illness and this should
only be assessed by a
medical practitioner.
• Poor hand hygiene (e.g., not washing
hands with soap and water)
• Having a roommate or someone in the
same home/living environment who
has the infection
• Living in a skilled nursing facility or
spending an extended amount of time
in a hospital
How is C. difficile infection
diagnosed?
C. difficile infection is diagnosed by stool studies that are obtained
by your physician. The study usually
takes less than 24 hours to obtain results and if positive, therapy should be
started immediately.
How does C. difficile cause
diarrhea?
How is C. difficile infection
treated?
Following acquisition of the
C. difficile bacterium, patients might
be exposed to specific antibiotics for
various reasons which then alter the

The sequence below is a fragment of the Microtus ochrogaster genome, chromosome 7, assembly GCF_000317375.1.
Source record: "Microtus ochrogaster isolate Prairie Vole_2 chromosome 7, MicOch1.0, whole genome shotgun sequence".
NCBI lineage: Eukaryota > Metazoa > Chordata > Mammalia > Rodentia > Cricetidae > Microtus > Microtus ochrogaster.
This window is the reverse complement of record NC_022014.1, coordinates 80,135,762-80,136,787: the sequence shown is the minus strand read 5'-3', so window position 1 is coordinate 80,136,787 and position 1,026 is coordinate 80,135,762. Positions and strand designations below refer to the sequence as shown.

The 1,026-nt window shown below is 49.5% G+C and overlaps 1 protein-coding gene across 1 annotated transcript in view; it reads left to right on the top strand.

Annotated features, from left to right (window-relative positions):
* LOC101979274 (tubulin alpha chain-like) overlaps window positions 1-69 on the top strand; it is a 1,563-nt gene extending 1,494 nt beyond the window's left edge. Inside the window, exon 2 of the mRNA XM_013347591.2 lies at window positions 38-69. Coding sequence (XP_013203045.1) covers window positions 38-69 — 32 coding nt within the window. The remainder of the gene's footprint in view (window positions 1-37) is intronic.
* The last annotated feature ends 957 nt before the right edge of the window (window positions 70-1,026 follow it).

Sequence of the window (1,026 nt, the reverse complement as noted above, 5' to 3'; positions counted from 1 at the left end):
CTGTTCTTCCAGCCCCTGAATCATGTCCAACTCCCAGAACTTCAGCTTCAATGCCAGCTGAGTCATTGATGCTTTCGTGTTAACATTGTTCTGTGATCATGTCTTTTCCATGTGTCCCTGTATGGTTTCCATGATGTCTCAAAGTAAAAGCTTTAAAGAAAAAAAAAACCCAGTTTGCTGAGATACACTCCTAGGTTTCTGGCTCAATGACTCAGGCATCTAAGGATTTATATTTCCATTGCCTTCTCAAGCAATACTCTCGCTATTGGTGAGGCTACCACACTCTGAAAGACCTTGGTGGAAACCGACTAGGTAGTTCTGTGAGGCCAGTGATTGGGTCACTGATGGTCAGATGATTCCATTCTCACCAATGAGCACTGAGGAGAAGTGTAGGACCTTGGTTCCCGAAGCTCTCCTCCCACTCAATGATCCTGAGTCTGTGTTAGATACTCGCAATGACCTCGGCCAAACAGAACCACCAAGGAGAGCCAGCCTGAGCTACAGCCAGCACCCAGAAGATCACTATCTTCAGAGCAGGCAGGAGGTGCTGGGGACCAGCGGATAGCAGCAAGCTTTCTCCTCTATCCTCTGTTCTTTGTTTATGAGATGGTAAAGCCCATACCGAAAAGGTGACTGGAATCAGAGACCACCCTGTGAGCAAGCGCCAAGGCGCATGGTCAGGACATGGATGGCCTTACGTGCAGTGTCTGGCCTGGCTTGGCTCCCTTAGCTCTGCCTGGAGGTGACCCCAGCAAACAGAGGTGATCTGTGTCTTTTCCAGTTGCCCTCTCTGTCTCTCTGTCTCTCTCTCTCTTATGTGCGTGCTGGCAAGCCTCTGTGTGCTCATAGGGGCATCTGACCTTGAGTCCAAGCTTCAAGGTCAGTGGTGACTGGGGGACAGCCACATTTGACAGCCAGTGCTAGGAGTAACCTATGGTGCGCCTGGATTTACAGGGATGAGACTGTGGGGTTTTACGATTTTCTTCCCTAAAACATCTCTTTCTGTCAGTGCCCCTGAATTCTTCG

delicate balance of bacteria in the colon allowing the C. difficile infection
to proliferate. This causes C. difficile
colitis or “Pseudomembranous colitis.”
Most patients who acquire C. difficile
infection will have been exposed to antibiotics within 1-3 months of the start
of their symptoms, although some may
have not received antibiotics at all.
C. difficile infection is treated
with antibiotics including metronidazole (Flagyl), vancomycin (Vancocin)
or fidaxomicin (Dificid). The choice of
antibiotics is based upon the severity
of illness and should be discussed with
your health care providers. One of the
challenges with this infection is recurrence after the infection is treated and
thought to be cleared from a patient.
Although studies have shown mixed
results it is believed that the probiotic
S. boulardii (Florastor) might prevent
C. difficile infection if given with antibiotics and reduce repeat infections if